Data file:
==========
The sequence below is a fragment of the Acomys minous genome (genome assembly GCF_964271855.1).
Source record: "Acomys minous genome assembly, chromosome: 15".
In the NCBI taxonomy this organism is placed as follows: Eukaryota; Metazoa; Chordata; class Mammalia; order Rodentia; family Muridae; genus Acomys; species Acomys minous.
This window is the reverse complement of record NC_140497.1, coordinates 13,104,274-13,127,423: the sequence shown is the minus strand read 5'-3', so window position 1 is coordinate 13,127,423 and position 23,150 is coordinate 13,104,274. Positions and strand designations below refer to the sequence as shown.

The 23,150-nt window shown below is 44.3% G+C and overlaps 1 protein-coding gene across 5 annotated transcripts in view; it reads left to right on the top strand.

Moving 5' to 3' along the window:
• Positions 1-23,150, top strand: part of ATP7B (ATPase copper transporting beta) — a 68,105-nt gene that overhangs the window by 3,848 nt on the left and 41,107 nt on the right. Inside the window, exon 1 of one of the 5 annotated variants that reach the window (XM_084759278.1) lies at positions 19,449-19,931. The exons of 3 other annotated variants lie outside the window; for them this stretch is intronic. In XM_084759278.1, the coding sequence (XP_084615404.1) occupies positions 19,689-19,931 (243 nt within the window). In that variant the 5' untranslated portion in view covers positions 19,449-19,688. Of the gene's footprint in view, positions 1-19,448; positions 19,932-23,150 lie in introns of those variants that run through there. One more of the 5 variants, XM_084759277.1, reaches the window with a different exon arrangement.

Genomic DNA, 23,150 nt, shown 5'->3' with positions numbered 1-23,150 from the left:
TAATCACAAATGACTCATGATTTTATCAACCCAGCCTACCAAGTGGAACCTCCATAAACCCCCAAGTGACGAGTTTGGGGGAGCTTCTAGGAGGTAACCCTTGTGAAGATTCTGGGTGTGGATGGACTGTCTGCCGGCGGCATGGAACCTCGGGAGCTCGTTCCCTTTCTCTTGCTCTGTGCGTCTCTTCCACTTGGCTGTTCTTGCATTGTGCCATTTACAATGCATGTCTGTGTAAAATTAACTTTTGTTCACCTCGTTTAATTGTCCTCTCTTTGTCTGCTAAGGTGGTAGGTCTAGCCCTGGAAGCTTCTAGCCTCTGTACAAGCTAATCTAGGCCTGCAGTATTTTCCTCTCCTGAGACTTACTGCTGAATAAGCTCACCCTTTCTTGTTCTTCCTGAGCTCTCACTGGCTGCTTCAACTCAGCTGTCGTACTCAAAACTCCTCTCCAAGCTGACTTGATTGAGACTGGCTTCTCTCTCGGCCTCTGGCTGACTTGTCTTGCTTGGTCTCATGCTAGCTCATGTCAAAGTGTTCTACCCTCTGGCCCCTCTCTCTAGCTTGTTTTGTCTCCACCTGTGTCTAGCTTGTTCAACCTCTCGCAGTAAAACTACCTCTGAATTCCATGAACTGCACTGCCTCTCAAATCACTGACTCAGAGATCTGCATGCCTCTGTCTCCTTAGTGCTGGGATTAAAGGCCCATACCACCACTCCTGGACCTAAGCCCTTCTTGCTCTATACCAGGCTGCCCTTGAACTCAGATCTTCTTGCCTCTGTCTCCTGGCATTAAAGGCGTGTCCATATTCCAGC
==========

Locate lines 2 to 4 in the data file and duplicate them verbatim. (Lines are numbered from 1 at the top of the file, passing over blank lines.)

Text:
Source record: "Acomys minous genome assembly, chromosome: 15".
In the NCBI taxonomy this organism is placed as follows: Eukaryota; Metazoa; Chordata; class Mammalia; order Rodentia; family Muridae; genus Acomys; species Acomys minous.
This window is the reverse complement of record NC_140497.1, coordinates 13,104,274-13,127,423: the sequence shown is the minus strand read 5'-3', so window position 1 is coordinate 13,127,423 and position 23,150 is coordinate 13,104,274. Positions and strand designations below refer to the sequence as shown.